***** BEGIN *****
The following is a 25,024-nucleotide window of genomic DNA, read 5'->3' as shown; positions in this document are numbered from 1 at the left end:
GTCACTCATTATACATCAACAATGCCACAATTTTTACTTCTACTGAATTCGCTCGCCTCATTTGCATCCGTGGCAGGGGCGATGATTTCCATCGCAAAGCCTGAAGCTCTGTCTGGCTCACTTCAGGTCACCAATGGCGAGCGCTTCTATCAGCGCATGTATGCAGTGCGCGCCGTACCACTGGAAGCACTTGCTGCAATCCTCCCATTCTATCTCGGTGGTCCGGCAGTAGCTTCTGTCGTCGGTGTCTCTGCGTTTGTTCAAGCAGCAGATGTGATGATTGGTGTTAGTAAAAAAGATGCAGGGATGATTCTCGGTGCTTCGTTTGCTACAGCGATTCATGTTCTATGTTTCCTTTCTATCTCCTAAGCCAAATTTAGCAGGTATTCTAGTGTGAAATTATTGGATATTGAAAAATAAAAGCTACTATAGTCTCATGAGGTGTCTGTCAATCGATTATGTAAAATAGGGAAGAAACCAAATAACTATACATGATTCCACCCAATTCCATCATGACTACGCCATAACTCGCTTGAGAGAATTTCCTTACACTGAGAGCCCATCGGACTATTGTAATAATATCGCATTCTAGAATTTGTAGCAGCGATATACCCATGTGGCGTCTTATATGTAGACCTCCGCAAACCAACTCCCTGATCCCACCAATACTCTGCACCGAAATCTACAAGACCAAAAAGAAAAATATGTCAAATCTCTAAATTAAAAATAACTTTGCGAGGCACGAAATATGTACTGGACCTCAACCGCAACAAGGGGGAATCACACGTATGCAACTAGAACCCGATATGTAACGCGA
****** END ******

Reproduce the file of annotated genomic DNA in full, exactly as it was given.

The following is a 25,024-nucleotide window of genomic DNA, read 5'->3' as shown; positions in this document are numbered from 1 at the left end:
GTCACTCATTATACATCAACAATGCCACAATTTTTACTTCTACTGAATTCGCTCGCCTCATTTGCATCCGTGGCAGGGGCGATGATTTCCATCGCAAAGCCTGAAGCTCTGTCTGGCTCACTTCAGGTCACCAATGGCGAGCGCTTCTATCAGCGCATGTATGCAGTGCGCGCCGTACCACTGGAAGCACTTGCTGCAATCCTCCCATTCTATCTCGGTGGTCCGGCAGTAGCTTCTGTCGTCGGTGTCTCTGCGTTTGTTCAAGCAGCAGATGTGATGATTGGTGTTAGTAAAAAAGATGCAGGGATGATTCTCGGTGCTTCGTTTGCTACAGCGATTCATGTTCTATGTTTCCTTTCTATCTCCTAAGCCAAATTTAGCAGGTATTCTAGTGTGAAATTATTGGATATTGAAAAATAAAAGCTACTATAGTCTCATGAGGTGTCTGTCAATCGATTATGTAAAATAGGGAAGAAACCAAATAACTATACATGATTCCACCCAATTCCATCATGACTACGCCATAACTCGCTTGAGAGAATTTCCTTACACTGAGAGCCCATCGGACTATTGTAATAATATCGCATTCTAGAATTTGTAGCAGCGATATACCCATGTGGCGTCTTATATGTAGACCTCCGCAAACCAACTCCCTGATCCCACCAATACTCTGCACCGAAATCTACAAGACCAAAAAGAAAAATATGTCAAATCTCTAAATTAAAAATAACTTTGCGAGGCACGAAATATGTACTGGACCTCAACCGCAACAAGGGGGAATCACACGTATGCAACTAGAACCCGATATGTAACGCGA